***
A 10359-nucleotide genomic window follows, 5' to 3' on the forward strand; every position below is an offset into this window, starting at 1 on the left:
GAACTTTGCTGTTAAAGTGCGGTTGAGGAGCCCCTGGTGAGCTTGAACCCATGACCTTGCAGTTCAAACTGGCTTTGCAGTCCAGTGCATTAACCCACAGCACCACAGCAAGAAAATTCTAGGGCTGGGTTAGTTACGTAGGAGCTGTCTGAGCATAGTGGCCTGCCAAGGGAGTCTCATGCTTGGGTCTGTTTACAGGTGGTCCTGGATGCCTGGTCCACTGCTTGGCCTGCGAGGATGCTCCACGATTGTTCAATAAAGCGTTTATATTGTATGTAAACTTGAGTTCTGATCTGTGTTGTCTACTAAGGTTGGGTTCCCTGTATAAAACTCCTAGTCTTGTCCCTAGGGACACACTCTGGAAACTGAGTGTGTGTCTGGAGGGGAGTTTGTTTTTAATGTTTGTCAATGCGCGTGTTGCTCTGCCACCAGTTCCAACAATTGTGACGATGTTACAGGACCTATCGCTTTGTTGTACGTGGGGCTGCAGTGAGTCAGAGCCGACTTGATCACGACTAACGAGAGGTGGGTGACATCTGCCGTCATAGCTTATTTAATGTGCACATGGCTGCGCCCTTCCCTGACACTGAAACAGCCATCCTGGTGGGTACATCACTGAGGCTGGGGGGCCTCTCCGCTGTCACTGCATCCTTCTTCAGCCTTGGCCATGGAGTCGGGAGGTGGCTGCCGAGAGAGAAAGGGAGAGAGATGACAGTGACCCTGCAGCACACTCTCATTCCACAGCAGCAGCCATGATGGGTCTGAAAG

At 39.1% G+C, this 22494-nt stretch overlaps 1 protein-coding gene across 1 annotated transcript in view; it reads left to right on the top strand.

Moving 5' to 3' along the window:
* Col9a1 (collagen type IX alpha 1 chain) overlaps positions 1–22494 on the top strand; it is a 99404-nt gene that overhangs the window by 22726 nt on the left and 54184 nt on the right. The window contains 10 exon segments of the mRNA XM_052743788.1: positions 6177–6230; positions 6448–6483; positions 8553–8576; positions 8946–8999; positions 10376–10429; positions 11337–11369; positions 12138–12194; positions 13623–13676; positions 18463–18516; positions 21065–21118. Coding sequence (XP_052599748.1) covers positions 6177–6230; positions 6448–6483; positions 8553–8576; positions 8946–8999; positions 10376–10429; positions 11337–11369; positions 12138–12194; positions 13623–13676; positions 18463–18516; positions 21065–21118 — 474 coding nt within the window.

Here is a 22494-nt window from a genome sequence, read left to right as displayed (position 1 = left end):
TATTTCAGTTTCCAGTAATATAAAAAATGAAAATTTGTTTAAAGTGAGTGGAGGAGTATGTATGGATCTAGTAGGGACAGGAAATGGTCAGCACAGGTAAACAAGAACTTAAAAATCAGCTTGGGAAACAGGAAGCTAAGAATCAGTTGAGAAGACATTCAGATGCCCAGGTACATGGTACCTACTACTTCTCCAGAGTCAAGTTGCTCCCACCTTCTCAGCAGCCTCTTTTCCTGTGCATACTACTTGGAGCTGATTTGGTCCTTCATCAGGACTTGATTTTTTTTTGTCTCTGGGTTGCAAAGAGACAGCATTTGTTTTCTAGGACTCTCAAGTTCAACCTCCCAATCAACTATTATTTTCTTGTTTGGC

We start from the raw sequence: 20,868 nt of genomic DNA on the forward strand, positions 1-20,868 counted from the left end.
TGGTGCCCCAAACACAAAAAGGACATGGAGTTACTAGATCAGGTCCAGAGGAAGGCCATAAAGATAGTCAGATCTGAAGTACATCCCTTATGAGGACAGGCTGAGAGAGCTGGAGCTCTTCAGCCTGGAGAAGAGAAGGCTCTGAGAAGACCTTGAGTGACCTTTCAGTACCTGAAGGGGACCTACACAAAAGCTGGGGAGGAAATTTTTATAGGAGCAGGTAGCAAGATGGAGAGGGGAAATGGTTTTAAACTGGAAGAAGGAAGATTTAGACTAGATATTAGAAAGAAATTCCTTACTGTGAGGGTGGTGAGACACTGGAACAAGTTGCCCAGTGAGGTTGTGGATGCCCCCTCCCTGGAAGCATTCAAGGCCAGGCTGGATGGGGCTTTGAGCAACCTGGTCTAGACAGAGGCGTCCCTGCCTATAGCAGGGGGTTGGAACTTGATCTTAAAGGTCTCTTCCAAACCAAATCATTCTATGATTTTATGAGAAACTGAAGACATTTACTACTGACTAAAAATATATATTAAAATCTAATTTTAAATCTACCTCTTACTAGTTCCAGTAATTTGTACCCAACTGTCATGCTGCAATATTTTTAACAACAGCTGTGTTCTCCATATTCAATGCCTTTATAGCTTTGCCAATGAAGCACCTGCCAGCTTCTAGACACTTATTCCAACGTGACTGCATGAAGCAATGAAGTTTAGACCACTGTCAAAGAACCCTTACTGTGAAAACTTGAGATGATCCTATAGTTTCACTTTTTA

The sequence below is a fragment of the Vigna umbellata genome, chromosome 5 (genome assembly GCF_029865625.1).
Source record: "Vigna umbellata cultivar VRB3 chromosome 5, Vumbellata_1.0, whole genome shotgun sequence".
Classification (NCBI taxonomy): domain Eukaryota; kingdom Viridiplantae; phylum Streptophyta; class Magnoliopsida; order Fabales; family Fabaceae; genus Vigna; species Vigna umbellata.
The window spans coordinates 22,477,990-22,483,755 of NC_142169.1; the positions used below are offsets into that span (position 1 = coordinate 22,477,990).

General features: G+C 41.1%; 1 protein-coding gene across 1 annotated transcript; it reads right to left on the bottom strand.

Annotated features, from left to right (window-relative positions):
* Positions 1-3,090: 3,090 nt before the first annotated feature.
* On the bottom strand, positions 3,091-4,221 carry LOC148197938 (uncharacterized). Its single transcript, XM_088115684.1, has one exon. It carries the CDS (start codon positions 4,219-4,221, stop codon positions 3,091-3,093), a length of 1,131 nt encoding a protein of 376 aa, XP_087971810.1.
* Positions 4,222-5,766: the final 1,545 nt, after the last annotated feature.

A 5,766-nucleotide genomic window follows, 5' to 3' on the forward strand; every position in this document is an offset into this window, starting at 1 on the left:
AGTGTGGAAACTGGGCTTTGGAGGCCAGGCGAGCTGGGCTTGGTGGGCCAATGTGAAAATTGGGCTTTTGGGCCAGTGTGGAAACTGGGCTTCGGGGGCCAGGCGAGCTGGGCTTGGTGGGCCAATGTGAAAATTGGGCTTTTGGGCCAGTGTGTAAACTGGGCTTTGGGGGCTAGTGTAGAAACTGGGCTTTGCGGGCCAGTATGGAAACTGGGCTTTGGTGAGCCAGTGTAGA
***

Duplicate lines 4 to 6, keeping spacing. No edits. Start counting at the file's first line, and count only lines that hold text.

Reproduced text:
Moving 5' to 3' along the window:
* Col9a1 (collagen type IX alpha 1 chain) overlaps positions 1–22494 on the top strand; it is a 99404-nt gene that overhangs the window by 22726 nt on the left and 54184 nt on the right. The window contains 10 exon segments of the mRNA XM_052743788.1: positions 6177–6230; positions 6448–6483; positions 8553–8576; positions 8946–8999; positions 10376–10429; positions 11337–11369; positions 12138–12194; positions 13623–13676; positions 18463–18516; positions 21065–21118. Coding sequence (XP_052599748.1) covers positions 6177–6230; positions 6448–6483; positions 8553–8576; positions 8946–8999; positions 10376–10429; positions 11337–11369; positions 12138–12194; positions 13623–13676; positions 18463–18516; positions 21065–21118 — 474 coding nt within the window.

Here is a 22494-nt window from a genome sequence, read left to right as displayed (position 1 = left end):